The Black population in the south was on the rise and NAPO was positioned to accelerate its southern organizing efforts. Chokwe Lumumba was a part of a group of seasoned organizers that included Dr. Safiya Omari and Lumumba’s wife Nubia Lumumba (both venerable leaders and cadre in their own right) to help build out organizing efforts in Jackson, Mississippi. Jackson’s high percentage of Black residents, high rates of poverty alongside its colleges and location as Mississippi’s capital made it an important site of struggle. Jackson was also hard hit by private sector divestment and public sector budget cuts. Unemployment was rising. There was a need for a more radical response to the city’s crisis. NAPO and its mass organizing vehicle, the Malcolm X Grassroots Movement (MXGM), built on local radical traditions while helping to grow a progressive multiracial organizing community.

It was these organizing efforts, beginning in earnest in the late 1980s, that laid the foundation for the Jackson People’s Assemblies. The Peoples Assembly drew its inspiration from a number of sources including Mississippi’s century-old National Negro Convention Movement that started in 1831 and ended in 1864. The assemblies were created as a vehicle for engaging residents—especially grassroots residents—in the practice of self-determination and governance.

Prior to the Assembly, Jackson’s resident engagement was mostly in the form of neighborhood associations that were mostly focused on crime, beautification and the interests of property owners. A number of association members were absentee land owners whose primary stake in the city was the protection of their property. It was not until the advent of the People’s Assemby that Jackson’s large low income and mostly renter population had a forum for addressing their issues.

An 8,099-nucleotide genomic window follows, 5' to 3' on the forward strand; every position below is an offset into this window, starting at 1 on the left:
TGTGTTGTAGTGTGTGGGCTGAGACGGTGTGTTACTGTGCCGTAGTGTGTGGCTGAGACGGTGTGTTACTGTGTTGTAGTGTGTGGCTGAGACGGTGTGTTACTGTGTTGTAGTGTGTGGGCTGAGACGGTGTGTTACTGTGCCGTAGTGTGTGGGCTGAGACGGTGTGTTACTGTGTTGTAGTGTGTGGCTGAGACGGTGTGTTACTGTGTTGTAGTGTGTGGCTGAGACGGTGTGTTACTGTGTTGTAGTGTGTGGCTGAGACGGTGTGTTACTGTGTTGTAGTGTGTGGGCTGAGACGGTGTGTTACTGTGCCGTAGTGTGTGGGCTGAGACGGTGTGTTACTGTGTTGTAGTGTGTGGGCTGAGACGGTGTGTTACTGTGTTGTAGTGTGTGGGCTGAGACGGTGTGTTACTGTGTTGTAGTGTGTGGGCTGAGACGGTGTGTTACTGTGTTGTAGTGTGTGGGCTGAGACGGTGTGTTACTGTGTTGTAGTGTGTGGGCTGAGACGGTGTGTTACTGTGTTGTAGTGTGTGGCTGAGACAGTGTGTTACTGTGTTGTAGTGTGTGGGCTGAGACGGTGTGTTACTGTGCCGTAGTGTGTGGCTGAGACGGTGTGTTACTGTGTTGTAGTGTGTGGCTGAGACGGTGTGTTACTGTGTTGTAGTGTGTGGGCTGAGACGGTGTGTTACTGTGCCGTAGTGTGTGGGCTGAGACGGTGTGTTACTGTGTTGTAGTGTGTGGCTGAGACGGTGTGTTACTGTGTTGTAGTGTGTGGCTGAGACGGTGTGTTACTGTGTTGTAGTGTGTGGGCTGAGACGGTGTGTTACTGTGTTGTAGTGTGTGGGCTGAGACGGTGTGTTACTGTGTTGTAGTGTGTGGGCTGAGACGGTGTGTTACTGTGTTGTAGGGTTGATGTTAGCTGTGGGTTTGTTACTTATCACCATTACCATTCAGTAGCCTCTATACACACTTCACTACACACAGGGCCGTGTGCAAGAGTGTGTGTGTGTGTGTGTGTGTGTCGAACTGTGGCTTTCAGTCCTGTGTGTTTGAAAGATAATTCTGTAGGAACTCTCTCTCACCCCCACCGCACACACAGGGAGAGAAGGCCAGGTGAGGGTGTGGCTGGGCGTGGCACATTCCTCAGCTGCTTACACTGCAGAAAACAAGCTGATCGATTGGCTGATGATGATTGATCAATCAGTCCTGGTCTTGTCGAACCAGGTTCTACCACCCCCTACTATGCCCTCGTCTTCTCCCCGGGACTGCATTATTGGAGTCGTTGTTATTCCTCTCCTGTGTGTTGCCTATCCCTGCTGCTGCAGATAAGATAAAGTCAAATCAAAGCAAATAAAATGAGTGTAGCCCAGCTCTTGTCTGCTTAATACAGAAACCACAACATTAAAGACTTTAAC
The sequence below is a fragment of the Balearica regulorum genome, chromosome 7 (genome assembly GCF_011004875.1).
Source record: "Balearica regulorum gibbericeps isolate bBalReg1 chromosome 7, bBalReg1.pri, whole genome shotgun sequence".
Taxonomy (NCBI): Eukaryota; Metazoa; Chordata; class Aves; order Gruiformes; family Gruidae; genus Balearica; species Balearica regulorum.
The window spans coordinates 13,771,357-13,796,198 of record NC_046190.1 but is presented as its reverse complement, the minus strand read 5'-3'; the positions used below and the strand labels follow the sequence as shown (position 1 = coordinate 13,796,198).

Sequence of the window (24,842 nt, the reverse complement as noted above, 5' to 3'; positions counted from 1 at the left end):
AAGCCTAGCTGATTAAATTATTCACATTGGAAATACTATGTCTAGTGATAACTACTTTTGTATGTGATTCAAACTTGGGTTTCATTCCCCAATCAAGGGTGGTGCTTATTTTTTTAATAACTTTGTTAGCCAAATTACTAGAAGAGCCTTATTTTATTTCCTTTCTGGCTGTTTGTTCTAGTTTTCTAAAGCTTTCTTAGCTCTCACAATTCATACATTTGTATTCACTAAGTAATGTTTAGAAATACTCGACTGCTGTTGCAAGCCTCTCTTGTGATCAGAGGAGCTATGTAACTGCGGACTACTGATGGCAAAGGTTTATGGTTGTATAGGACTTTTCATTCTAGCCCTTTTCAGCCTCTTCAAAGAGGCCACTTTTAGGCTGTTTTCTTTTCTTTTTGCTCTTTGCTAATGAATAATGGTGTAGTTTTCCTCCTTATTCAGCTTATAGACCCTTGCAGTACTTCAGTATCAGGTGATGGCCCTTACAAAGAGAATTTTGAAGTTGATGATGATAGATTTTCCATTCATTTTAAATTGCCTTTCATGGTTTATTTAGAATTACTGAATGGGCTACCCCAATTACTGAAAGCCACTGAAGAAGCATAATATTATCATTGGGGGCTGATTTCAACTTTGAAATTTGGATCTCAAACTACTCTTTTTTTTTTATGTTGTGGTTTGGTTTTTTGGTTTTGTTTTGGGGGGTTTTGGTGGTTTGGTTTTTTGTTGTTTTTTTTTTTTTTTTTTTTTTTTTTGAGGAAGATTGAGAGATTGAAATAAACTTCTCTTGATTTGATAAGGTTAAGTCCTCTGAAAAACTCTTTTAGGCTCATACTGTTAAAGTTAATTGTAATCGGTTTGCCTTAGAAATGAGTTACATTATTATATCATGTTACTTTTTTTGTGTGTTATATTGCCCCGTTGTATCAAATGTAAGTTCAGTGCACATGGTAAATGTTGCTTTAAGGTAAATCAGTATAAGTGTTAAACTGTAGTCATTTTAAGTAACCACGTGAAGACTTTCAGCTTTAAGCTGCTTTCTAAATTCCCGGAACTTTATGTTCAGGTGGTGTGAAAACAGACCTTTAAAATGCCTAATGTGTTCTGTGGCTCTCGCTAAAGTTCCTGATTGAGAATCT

People’s Assemblies are a part of a long democratic tradition in progressive movements worldwide. They are essentially forums for mass engagement to address the issues that affect a community’s life. Assemblies can focus on issues or projects that are independent of government action and they can act as advocates to influence and make demands on government in their interests. The Jackson People’s Assembly did both.

The meetiangs of the Assembly were significant in at least five ways:

  1. They provided clear, formal venues for listening to the issues of local residents. This was particularly important given the significant number of organizers who were not Mississippi natives.
  2. They served as a training ground and leadership pipeline. Everything from outreach to meeting logistics provided opportunities to test new leadership, mentor new members and build skills. The assemblies were also intergenerational engaging a significant number of youth and elders providing yet another opportunity for learning and skills exchange.
  3. They provided a vehicle for coalition building around a broad agenda. As a vehicle for mass organizing, the assemblies allowed for engagement around a much broader set of issues and, as a result, attracted a diverse set of partners. As assemblies (pushed by residents) took on critical bread and butter issues like wages, land use and budgeting, they also took on their own political life.
  4. The focus on public policy pushed members into deeper engagement with governance structures—at the local and state level. Residents were trained on local budgeting and tax policy and the role of state agencies, the legislature and the governor in the decisions that affected Jacksonians quality of life. It also built a cadre of activated residents who learned how to conduct research on policy issues and make independent proposals to policymakers.
  5. Assemblies took on independent projects to improve quality of life which served as concrete examples of the power of self-determination and collective action. Assembly projects included the establishment of food gardens, clean up and beautification efforts.